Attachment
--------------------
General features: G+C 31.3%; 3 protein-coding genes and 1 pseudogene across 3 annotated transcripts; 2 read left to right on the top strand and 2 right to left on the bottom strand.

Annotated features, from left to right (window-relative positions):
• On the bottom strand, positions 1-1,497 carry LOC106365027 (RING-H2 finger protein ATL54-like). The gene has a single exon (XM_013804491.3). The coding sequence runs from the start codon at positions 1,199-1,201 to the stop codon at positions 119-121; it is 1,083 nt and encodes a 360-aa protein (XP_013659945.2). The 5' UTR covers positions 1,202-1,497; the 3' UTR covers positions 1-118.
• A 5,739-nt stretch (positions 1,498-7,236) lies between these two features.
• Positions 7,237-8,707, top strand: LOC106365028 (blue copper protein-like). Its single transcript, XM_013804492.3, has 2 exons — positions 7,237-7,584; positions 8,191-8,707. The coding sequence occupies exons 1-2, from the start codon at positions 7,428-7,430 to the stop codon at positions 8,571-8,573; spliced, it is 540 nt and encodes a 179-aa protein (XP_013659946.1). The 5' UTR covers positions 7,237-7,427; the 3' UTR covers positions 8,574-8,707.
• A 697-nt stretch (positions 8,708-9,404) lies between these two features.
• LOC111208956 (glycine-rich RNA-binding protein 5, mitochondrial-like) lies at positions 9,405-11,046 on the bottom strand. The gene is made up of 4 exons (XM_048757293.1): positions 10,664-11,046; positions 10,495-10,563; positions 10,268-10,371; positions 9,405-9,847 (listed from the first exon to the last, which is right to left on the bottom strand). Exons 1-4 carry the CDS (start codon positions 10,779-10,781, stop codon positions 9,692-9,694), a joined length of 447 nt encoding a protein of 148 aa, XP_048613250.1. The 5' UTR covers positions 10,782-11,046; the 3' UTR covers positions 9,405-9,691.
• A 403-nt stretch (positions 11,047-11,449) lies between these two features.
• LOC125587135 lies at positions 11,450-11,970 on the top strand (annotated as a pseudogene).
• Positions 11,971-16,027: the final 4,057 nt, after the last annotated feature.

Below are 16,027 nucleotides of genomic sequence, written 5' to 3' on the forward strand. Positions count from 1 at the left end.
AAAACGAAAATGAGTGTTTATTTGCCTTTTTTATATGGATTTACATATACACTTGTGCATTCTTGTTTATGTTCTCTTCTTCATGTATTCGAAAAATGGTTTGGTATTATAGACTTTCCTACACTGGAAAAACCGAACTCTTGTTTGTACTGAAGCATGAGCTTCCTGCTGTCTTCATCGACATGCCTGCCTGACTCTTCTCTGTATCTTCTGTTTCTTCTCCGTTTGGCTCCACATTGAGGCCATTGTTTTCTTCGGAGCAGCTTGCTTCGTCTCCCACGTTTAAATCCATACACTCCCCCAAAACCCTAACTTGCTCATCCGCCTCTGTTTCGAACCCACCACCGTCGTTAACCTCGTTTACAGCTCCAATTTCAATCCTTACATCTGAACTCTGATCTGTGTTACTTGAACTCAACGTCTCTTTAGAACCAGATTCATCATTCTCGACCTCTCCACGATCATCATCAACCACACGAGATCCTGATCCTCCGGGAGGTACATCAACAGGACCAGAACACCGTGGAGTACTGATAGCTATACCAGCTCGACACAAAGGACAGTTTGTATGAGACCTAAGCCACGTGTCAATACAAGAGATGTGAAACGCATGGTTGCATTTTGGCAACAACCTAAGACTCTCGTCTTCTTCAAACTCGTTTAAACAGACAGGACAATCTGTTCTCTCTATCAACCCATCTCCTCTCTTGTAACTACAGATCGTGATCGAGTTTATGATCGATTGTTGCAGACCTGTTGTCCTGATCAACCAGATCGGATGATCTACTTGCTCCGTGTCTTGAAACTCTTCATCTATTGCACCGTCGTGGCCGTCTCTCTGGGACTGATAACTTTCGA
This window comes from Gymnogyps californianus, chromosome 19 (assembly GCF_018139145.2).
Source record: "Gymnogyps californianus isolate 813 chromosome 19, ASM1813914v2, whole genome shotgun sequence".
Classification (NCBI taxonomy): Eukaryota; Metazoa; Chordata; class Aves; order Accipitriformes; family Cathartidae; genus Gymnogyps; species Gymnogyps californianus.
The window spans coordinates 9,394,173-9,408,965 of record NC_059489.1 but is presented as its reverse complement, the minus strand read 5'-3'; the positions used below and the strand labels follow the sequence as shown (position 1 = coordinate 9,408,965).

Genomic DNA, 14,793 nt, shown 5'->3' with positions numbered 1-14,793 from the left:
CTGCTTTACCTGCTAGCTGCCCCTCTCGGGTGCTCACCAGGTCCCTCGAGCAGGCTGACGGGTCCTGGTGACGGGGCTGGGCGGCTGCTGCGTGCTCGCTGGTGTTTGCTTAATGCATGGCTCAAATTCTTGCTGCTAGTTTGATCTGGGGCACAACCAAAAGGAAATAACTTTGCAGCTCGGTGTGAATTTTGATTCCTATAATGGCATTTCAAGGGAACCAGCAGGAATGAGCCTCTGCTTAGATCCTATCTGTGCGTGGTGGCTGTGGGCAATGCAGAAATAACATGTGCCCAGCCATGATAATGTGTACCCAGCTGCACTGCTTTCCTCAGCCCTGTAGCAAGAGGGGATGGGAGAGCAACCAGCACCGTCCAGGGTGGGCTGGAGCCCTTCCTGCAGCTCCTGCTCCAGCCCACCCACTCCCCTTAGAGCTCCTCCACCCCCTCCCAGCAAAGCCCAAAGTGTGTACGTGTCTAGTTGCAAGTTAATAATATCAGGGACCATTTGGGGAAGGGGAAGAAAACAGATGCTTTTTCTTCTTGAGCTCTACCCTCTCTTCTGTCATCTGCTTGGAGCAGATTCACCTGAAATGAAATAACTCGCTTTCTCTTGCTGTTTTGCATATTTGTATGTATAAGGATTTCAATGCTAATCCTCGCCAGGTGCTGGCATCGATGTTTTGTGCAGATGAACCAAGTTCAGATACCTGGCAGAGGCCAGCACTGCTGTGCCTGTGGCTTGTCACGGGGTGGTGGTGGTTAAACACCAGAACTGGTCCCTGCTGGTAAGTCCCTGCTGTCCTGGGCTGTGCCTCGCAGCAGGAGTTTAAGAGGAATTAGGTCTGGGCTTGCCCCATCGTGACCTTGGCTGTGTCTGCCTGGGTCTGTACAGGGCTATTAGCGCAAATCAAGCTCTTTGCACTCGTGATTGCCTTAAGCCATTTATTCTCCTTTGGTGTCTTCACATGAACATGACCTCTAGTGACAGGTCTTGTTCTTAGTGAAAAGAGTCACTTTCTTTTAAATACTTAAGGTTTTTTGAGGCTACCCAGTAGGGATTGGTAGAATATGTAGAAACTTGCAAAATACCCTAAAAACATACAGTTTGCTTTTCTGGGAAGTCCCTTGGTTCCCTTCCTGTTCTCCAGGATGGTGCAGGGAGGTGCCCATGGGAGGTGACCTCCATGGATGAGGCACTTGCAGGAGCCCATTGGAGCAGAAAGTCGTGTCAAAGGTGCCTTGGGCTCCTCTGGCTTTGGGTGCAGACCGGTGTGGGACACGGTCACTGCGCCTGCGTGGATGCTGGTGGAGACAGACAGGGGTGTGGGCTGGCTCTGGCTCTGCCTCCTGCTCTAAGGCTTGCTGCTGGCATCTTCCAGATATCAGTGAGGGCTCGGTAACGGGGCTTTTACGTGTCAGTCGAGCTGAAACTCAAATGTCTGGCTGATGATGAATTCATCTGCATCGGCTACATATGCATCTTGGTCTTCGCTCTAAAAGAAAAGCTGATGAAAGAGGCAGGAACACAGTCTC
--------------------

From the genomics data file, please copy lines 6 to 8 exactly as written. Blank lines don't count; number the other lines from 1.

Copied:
• A 697-nt stretch (positions 8,708-9,404) lies between these two features.
• LOC111208956 (glycine-rich RNA-binding protein 5, mitochondrial-like) lies at positions 9,405-11,046 on the bottom strand. The gene is made up of 4 exons (XM_048757293.1): positions 10,664-11,046; positions 10,495-10,563; positions 10,268-10,371; positions 9,405-9,847 (listed from the first exon to the last, which is right to left on the bottom strand). Exons 1-4 carry the CDS (start codon positions 10,779-10,781, stop codon positions 9,692-9,694), a joined length of 447 nt encoding a protein of 148 aa, XP_048613250.1. The 5' UTR covers positions 10,782-11,046; the 3' UTR covers positions 9,405-9,691.
• A 403-nt stretch (positions 11,047-11,449) lies between these two features.